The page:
A conveyance of part in 1944 gave a right of pre-emption over retained land. The vendor’s successors the let the retained land to the plaintiff with an option to buy the freehold reversion. The retained land was sold to the defendants in purported compliance with the right of pre-emption. A year later the plaintiff purported to exercise his option and claimed to be entitled to the retained land in priority to the defendants. Walton J dismissed the claim.
Held: The appeal succeeded. The grant of the right of pre-emption did not confer an interest in land and the grant of the option did not trigger the right of pre-emption. The grantee of the right of pre-emption had a right to call for a conveyance of the land if the conditions on which the right is exercisable are fulfilled. Section 186 appeared to have been drafted under a misconception of the law.
Goff LJ said: A party does not avoid liability simply because through ignorance of the law he does not realise that his conduct is tortious. Goff LJ drew no distinction between the criminal and the civil law, and applied the criminal test in the civil context. Stephenson LJ expressly agreed with the judgment of Goff LJ.
Templeman LJ said: ‘Thus the relationship of vendor and purchaser could not be established unless the [vendors] chose to offer the retained lands to the holder of the right of pre-emption or, in breach of covenant, contracted to sell the retained lands to a third party without first offering the lands to the option-holder… If and when these conditions were fulfilled, the holder of the right of pre-emption would be entitled to buy and therefore entitled to an equitable interest.’ Stephenson LJ: ‘…what is granted is a right of pre-emption, [and] the true construction of the grant is only properly called an option when the will of the grantor turns it into an option by deciding to sell and thereby binding the grantor to offer it for sale to the grantee. That it thereby becomes an interest in land is a change in the nature of the right…to which I see no insuperable objection in logic or in principle.’
Goff LJ, Templeman LJ, Stephenson LJ
 CLY 1563,  Ch 338
England and Wales
Cited – Kirkness v John Hudson and Co Ltd HL 1955
Viscount Simonds said: ‘the beliefs or assumptions of those who frame Acts of Parliament cannot make the law’. While subsequent legislation could resolve ambiguity in earlier legislation, it could only do so where the subject of the subsequent . .
Cited – London and Blenheim Estates v Ladbroke Retail Parks Ltd CA 1-Jun-1993
The land-owner sold part of his land, granting easements over the retained land, and an agreement that, if further plots were purchased, similar easements would be granted. The agreement stated that the purchaser should have the right to give notice . .
Distinguished – Merer v Fisher and Another CA 13-May-2003
A right of pre-emption had misdescribed the property when it was registered. The land was transferred without regard to the right of pre-emption. It was found as a fact that no money passed for the transfer, and the claimants said the unregistered . .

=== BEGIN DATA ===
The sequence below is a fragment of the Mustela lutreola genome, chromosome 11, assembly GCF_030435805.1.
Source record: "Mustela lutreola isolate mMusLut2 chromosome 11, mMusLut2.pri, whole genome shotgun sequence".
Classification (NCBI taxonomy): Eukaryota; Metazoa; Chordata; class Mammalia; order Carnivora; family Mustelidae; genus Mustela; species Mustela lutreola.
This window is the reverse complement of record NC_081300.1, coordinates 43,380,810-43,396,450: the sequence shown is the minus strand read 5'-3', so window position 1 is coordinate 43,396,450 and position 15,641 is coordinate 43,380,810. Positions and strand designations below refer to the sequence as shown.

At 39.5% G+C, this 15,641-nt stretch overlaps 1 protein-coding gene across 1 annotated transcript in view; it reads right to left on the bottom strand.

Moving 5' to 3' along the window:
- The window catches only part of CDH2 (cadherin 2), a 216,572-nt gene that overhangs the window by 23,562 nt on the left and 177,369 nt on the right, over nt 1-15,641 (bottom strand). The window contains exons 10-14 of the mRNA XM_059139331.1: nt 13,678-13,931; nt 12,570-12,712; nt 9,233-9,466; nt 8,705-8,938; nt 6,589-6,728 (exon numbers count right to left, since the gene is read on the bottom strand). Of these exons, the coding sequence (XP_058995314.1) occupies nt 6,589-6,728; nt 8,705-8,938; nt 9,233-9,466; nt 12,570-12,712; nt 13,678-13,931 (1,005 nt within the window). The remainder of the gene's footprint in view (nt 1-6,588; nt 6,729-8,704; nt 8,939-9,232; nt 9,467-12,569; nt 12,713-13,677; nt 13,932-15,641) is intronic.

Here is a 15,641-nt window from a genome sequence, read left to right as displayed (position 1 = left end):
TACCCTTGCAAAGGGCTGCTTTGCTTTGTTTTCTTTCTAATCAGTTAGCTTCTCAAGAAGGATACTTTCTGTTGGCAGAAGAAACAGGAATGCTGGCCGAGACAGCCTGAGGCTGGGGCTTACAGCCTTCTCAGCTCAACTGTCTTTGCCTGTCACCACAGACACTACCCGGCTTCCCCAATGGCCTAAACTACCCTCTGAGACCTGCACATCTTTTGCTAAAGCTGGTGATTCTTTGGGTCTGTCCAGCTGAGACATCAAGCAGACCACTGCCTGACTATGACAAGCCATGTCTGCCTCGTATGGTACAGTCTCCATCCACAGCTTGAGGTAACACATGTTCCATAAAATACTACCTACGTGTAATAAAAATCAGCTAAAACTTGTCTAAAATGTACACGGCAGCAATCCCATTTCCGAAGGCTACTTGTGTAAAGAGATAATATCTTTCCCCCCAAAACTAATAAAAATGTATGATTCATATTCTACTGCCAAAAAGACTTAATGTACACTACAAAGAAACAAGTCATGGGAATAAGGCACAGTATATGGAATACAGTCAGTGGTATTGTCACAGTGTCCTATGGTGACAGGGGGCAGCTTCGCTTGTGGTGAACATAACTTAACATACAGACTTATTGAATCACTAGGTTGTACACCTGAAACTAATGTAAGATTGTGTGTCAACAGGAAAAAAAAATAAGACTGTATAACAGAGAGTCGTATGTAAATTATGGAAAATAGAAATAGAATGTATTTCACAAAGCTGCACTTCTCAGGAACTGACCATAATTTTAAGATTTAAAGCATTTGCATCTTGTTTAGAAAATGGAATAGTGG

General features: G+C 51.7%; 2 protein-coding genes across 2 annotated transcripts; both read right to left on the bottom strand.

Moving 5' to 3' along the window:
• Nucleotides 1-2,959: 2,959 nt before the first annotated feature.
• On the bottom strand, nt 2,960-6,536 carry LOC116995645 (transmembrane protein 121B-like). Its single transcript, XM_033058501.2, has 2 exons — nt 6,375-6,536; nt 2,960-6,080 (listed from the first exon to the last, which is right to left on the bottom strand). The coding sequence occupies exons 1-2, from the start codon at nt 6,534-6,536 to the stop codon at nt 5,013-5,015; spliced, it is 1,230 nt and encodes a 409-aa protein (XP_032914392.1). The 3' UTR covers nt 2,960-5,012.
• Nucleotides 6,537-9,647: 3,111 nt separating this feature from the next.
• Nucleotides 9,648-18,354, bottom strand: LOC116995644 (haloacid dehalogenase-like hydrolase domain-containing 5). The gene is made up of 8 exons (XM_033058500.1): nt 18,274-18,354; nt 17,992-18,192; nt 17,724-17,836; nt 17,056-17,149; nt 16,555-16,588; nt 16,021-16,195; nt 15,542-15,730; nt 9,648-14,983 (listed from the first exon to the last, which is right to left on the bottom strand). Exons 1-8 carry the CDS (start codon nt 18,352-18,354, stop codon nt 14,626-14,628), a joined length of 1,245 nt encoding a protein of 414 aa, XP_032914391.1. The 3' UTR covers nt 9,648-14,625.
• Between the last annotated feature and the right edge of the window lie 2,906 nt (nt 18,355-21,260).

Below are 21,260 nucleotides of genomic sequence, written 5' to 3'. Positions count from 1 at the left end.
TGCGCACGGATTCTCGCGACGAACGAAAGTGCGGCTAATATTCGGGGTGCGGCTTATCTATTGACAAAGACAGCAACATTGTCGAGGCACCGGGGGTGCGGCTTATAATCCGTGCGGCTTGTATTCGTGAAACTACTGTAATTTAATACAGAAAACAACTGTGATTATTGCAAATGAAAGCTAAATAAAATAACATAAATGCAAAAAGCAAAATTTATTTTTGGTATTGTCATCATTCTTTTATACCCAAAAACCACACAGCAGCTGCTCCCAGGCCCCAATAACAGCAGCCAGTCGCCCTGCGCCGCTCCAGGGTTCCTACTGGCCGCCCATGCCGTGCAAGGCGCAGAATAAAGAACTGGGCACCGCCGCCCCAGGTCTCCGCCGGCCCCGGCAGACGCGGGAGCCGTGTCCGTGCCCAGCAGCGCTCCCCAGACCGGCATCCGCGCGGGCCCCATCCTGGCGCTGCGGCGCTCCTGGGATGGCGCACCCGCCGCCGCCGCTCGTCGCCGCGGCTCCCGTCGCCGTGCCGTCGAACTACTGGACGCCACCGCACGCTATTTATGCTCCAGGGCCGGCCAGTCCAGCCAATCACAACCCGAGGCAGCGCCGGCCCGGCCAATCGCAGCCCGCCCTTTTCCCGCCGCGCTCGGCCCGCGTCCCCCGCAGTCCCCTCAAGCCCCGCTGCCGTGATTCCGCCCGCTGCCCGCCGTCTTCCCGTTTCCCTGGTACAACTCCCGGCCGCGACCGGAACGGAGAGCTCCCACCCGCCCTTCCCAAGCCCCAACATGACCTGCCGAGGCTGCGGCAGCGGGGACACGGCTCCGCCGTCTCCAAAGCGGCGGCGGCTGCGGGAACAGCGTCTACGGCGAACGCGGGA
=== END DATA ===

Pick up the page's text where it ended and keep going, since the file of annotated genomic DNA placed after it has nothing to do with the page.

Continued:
Cited – Bettison and others v Langton and others HL 17-May-2001
A right to pasture animals on a common had been levant and couchant, and as such was inalienable as a separate asset from the land where the animals were kept. The right was registered under the Act, and was thereby transformed into a right to graze . .
Cited – Tiffany Investments Ltd and Another v Bircham and Co Nominees (No 2) Limited and others CA 4-Dec-2003
The tenancy was a long lease at a low rent under the 1954 Act, and so had continuing protection under the 1977 Act whilst occupied by the original tenant. The lease was assigned and registered. It had been conditional upon an application to purchase . .
Cited – Bircham and Co, Nominees; Limited and Another v Worrell Holdings Ltd CA 22-May-2001
Whether an agreement is enforceable for the sale of the remainder of the term of a lease following the exercise (or purported exercise) of rights of pre-emption . .
Cited – University of East London Higher Education Corporation v London Borough of Barking and Dagenham and others ChD 9-Dec-2004
The University wanted to sell land for development free of restrictive covenants. It had previously been in the ownership of both the servient and dominant land in respect of a restrictive covenant. The Borough contended that the restrictive . .
Cited – Mainstream Properties Ltd v Young and others CA 13-Jul-2005
The claimant appealed refusal of his claim for inducing a breach of contract against the sixth defendant. It said that an intention to disturb a contract could be inferred.
Held: A mere recklessness as to whether contractual rights were . .
Cited – Taylor v Couch ChD 1-Mar-2012
The case raised the question of law involving the application of the rule against perpetuities to what, on the claimant’s case, is a right of pre-emption created before the coming into force in 2010 of the Perpetuities and Accumulations Act 2009.’ . .
Lists of cited by and citing cases may be incomplete.
Updated: 06 May 2022; Ref: scu.183367